What are the best ways to prepare for the SAT and which study methods are worth paying for?

ACT/SAT Prep

Our counselors answered:

What are the best ways to prepare for the SAT and which study methods are worth paying for?

Jenn Cohen
Owner Jenn Cohen Tutoring

What are the best ways to prepare for the SAT and which study methods are worth paying for?

I get asked this question more often than any other, and it's very tough to answer! There is no one best approach for everyone, which is why talking to a pro is a good place to start. Some (rare) students are able to grab the College Board Official SAT Study Guide and prep themselves. For others, SAT courses can work very well, but be sure to look for those that use the College Board book as a text. It's the gold standard, so insist on it! Many students don't consider tutoring because they think it will be too expensive. The truth is that your test prep dollar can stretch much farther with a tutor. A student is getting the instructor's undivided attention so you can do much more in less time. It's the only way to get individualized instruction, and an investment now can pay off in better financial/aid and scholarships later.

Benjamin Caldarelli
Partner Princeton College Consulting, LLC

What are the best ways to prepare for the SAT and which study methods are worth paying for?

Paying for a private tutor will often yield a high return on investment. You will be admitted to more schools and earn more merit aid.

Stephenie Lee
President/Educational Consultant Lee Academia

What are the best ways to prepare for the SAT and which study methods are worth paying for?

Make a calendar and start early. The PSAT can be taken as early as freshman year. Students can start taking the SAT as early as sophomore year. Map out a plan by looking at the College Board's test dates, and then check your academic calendar and extracurricular schedule. Don't take the SAT the same week as your midterms. Next, plot out a week-by-week schedule where you review a lesson on a specific topic each week and do targeted practice in Math, Reading and Writing. Practice, practice, practice. Use real SAT questions to practice your weaker topics. Stage a dress rehearsal and keep taking the SAT. I suggest taking a monthly practice test in realistic, timed conditions on a Saturday morning. Don't take the practice test in a quiet room at home—go to somewhere where there is ambient noise so that you'll practice with distractions. This way, when you go to the real test center, it will seem more familiar. Students raise their scores by an average of only 40 points on the second test. But if you have a very large sample—say, 10 tests —there is a good likelihood that one of those tests will be an outlier—that a particular test will fall on the high end of the test range. The test is an approximation, affected by many factors: whether the students happen to get more questions on topics they handle better, whether they guess better, whether they are more seasoned test takers, whether they got enough sleep and food, and the general testing conditions. Apply only to schools that let you select which SAT scores you report. Under the new policy, some colleges may still require applicants to submit all test-taking attempts. If you take the SAT 15 times (which you shouldn't do), apply just to schools that let you hide your scores. There are many different study methods out there. Start early and choose a plan that works for you and stick with it. Study independently, study with a tutor, study with a test prep class... or mix it up. Just practice the SAT a few times before you take the actual one.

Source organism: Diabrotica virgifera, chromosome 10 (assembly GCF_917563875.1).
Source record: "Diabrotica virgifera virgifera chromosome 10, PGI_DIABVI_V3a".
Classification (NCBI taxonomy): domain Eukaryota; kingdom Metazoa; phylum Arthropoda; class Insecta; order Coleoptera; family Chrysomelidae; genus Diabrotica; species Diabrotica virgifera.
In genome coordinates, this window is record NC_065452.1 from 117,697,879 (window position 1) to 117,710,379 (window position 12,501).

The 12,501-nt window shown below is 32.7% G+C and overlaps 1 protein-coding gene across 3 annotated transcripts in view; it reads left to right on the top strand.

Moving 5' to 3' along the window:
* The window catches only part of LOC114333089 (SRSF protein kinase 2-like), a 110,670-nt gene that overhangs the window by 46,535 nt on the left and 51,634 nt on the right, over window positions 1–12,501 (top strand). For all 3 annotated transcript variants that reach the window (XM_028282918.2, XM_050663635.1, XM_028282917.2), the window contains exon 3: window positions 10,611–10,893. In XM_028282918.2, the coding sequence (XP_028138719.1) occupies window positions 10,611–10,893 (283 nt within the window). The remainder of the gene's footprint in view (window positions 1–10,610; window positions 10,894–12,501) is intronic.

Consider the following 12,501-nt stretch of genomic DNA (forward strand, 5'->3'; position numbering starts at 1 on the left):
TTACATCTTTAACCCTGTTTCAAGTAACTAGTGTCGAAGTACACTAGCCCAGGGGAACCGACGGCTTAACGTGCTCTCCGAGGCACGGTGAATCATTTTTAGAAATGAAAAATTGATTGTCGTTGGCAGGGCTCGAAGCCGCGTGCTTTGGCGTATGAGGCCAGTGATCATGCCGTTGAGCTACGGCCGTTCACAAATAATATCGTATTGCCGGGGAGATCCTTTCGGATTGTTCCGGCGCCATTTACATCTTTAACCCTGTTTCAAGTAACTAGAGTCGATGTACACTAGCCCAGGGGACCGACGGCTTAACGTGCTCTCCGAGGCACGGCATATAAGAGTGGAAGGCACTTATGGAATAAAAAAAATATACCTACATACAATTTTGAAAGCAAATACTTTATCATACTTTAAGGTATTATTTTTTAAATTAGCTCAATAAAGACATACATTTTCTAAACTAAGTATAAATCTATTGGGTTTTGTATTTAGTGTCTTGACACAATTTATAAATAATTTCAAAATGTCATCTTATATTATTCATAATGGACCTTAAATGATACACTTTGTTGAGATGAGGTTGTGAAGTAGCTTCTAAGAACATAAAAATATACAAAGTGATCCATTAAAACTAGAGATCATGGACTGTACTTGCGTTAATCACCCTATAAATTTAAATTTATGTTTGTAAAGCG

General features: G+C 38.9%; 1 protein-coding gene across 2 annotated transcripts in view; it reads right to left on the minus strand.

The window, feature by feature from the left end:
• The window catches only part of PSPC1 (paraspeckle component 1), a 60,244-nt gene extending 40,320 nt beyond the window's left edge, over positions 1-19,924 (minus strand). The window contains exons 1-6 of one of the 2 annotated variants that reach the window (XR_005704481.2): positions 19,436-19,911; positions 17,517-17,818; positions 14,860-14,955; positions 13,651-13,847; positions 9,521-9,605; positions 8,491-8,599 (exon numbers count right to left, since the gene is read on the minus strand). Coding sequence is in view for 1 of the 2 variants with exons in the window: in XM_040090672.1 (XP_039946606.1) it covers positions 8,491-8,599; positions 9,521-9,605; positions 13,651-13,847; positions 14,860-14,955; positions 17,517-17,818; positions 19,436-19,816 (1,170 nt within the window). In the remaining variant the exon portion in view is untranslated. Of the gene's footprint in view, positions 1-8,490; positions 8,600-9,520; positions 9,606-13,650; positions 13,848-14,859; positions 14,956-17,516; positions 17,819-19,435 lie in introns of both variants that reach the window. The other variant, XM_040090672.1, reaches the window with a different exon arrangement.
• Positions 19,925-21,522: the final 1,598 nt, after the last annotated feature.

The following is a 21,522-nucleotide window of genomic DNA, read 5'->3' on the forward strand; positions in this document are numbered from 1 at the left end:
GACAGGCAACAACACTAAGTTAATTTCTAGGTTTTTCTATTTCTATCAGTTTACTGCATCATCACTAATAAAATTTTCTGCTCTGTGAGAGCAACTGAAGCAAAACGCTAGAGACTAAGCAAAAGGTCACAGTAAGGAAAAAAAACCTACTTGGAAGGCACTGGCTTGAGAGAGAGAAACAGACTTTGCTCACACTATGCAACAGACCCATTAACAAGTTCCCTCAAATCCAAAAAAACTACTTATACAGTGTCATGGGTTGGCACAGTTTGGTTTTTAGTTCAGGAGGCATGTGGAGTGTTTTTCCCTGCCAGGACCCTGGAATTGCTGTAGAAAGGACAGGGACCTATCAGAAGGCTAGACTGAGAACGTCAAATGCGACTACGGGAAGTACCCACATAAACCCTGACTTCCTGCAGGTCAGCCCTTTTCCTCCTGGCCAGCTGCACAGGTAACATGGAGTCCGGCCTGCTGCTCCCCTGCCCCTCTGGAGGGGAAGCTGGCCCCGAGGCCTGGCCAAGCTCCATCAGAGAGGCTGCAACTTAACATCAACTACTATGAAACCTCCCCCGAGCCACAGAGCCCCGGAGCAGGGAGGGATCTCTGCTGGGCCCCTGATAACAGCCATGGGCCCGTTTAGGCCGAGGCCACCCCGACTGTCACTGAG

Andrew Belasco
CEO College Transitions LLC

What are the best ways to prepare for the SAT and which study methods are worth paying for?

It is important that students simulate the conditions they will encounter on test day. I advise my students to access/purchase several practice tests, set aside approximately four hours each Saturday morning on the weekends leading up to test day, and as much as possible, attempt to complete each section of the practice test in the amount allotted to actual test-takers. This approach to preparation requires a significant investment of time, but it also pays big dividends in the form of higher test scores and better admission prospects. It also saves families money. I genuinely believe with little money (to spend on test prep materials) and a lot of drive, students can maximize their "SAT potential." That being said, there are a lot of students who benefit from a class or private tutor. For example, students lacking sufficient motivation or who struggle with a particular section often increase their scores after receiving assistance from a test prep professional. Ultimately, students need to honestly assess their willingness and ability to prepare. If students suspect they'll benefit from additional help, they should pursue affordable options (online course or classroom course) before opting for more intensive (and expensive) interventions, like private tutoring, for example.

Zahir Robb
College Counselor The Right Fit College

What are the best ways to prepare for the SAT and which study methods are worth paying for?

The best way to study for the SAT is to practice. You can find full length practice tests through the college board website or in their SAT practice book. Take a few timed tests and you will see a difference in your scores. Furthermore, take the PSAT every chance you get. Be careful with expensive prep programs as a number may not deliver on what they promise. I would start with some prep at home and see how you are progressing. Review problems you missed on the PSAT using My College Quickstart and take it from there.